• Ah, Nancy Drew.  Folks just can’t stop talking about you, can they?  If they’re not speculating about what might be playing on your iPod then they’re sending you back in time to the Salem Witch Trials.  Buck up, kid.  It could be worse.  You could be Cherry Ames.
  • Re: Racism and colonialism in Pippi Longstocking, what she said.
  • Fun Fact: The American Folklore Society has an award.  It’s called The Aesop Prize and it’s awarded by the Children’s Folklore Section of the society.  This year the award went to Trickster: Native American Tales – A Graphic Collection, which I agree was extraordinary.  So naturally I was curious about what the previous winners had been.  Amusingly in 2010 the award went to Joha Makes a Wish by Eric A. Kimmel.  In 2009 it went to Dance, Nana, Dance (Baila, Nana, Baila) by Joe Hayes, and in 2008 it was Ain’t Nothing But a Man: My Quest to Find the Real John Henry by Scott Reynolds Nelson.  You can see the full list, and the many honorable mentions, here if you’re curious.  For that matter, if you’ve a children’s work of folklore published in 2011 or 2012 and you want it to be considered for this prize, check out the Prize Review Criteria.
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5. Video Sunday: Happy Easter!

Normally I don’t advertise author/illustrator contests and challenges but this one has something I like.  Namely, Rube Goldberg machines.  Actually, I also happen to like Lisa Graff.  And I happen to like her new book which I finished yesterday and includes the aforementioned Rube Goldberg thing.  The first to ever appear in a children’s book?  You decide.

Next up, I’ve heard the movie news but if we’re gonna do Hobbit then we’re doggone gonna do Hobbit.  Just maybe not the version you’ll be seeing in theaters soon.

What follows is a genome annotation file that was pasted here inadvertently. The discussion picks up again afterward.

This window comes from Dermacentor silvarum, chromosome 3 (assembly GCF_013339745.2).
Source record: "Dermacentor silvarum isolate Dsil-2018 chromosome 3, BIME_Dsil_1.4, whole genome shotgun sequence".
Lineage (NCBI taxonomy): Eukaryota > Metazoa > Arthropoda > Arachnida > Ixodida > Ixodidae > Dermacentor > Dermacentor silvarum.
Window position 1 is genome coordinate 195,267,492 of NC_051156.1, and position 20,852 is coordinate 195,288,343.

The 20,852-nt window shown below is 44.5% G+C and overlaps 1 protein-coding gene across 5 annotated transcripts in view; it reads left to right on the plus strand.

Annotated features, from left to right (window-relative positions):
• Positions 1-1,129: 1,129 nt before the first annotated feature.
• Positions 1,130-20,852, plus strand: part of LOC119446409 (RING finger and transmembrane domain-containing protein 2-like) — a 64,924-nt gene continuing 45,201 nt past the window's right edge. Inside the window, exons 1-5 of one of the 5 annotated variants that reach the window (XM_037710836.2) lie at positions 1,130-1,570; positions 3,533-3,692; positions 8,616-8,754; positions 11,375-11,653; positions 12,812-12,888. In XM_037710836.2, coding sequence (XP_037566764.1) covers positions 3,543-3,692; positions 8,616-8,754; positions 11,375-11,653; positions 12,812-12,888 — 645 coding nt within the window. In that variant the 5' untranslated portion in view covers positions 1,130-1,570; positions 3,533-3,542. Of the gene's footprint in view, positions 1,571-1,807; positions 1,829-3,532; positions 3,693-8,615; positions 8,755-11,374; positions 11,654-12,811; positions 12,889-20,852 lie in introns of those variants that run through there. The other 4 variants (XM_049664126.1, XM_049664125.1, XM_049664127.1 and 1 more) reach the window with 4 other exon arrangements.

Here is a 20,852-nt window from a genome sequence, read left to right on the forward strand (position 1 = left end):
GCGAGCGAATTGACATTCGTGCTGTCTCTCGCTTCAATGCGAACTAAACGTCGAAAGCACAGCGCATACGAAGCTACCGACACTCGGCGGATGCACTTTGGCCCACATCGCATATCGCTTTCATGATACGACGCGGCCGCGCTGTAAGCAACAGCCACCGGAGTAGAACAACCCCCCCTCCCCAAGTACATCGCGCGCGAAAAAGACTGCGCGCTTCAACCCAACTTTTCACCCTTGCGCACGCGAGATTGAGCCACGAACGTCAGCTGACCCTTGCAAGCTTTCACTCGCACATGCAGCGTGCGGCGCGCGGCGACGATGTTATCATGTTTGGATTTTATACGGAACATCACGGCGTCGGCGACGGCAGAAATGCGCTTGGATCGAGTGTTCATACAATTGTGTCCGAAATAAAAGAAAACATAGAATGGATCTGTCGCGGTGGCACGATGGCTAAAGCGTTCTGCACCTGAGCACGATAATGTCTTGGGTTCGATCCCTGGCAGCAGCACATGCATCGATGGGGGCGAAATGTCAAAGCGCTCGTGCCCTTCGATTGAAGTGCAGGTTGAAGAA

Thanks to Hark! A Vagrant for the link.

Next up, grants plus The Eric Carle Museum plus copious Raul Colon?  There is nothing about this that I do not like.

Thanks to Sandy Soderberg for the link!

Now these days everyone’s talking about nonfiction.  Thanks to the Core Curriculum the subject is hot as hot can be and nonfiction’s been getting a real leg up.  I can’t tell you how many people have recently asked me if I knew any librarians that are specifically knowledgeable in the realm of elementary informational texts.  With that in mind, the interest in quality nonfiction has never been greater.  That’s why it’s nice to see new biographies out there, like the recent Twice As Good by Rich Michelson which tells the tale of William Powell.  But, as LeVar Burton might say, you don’t have to take my word for it.

And since we’re dealing with Easter here, it’s only fair that we end with bunnies.  Bunny bunny bunnies.  It was a toss-up between this, the bunny who eats the flower, and the bunnies in the cups.  In the end, I figured you go with the sure-fire crowd pleaser.

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6. Writers Against Racism: TWICE AS GOOD by Richard Michelson and Illustrated by Eric Velasquez

It was a pleasure to interview author and poet, Richard Michelson, whose latest and beautifully illustrated book, TWICE AS GOOD [Sleeping Bear Press, 2012], tells the amazing story of yet another courageous African American man. Please watch the following footage of the story and stay tuned for my interview with Richard.

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7. Vicarious Vexing: Oh No, Not Ghosts!

Oh No, Not Ghosts!Author: Richard Michelson
Illustrator: Adam McCauley
Published: 2006 Harcourt
ISBN: 0152051864 Chapters.ca Amazon.com

Whatever evolutionary requirement is served by the fiendish delight we derive from teasing — or terrifying — our siblings is served, without the damage, by this fabulous book. Its spooky, stylized illustrations and rhyming text are a great substitute for the terrorizing we don’t let our girls do.

Intro: Chris of Answers for Freelancers

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8. Interview with Richard Michelson

Richard MichelsonMark speaks with author, poet and gallery owner Richard Michelson about the genesis of his children’s illustration exhibit, the challenges of writing across cultural boundaries and his love of playing with words.

Books mentioned: Across The Alley (Finalist, 2006 National Jewish Book Award for Children’s Illustrated Books.)

Participate in the conversation by leaving a comment on this interview, or send an email to justonemorebook@gmail.com.

photo: www.rmichelson.com/RMichelson_Galleries.html

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9. Prejudice and Perfect Pitch: Across the Alley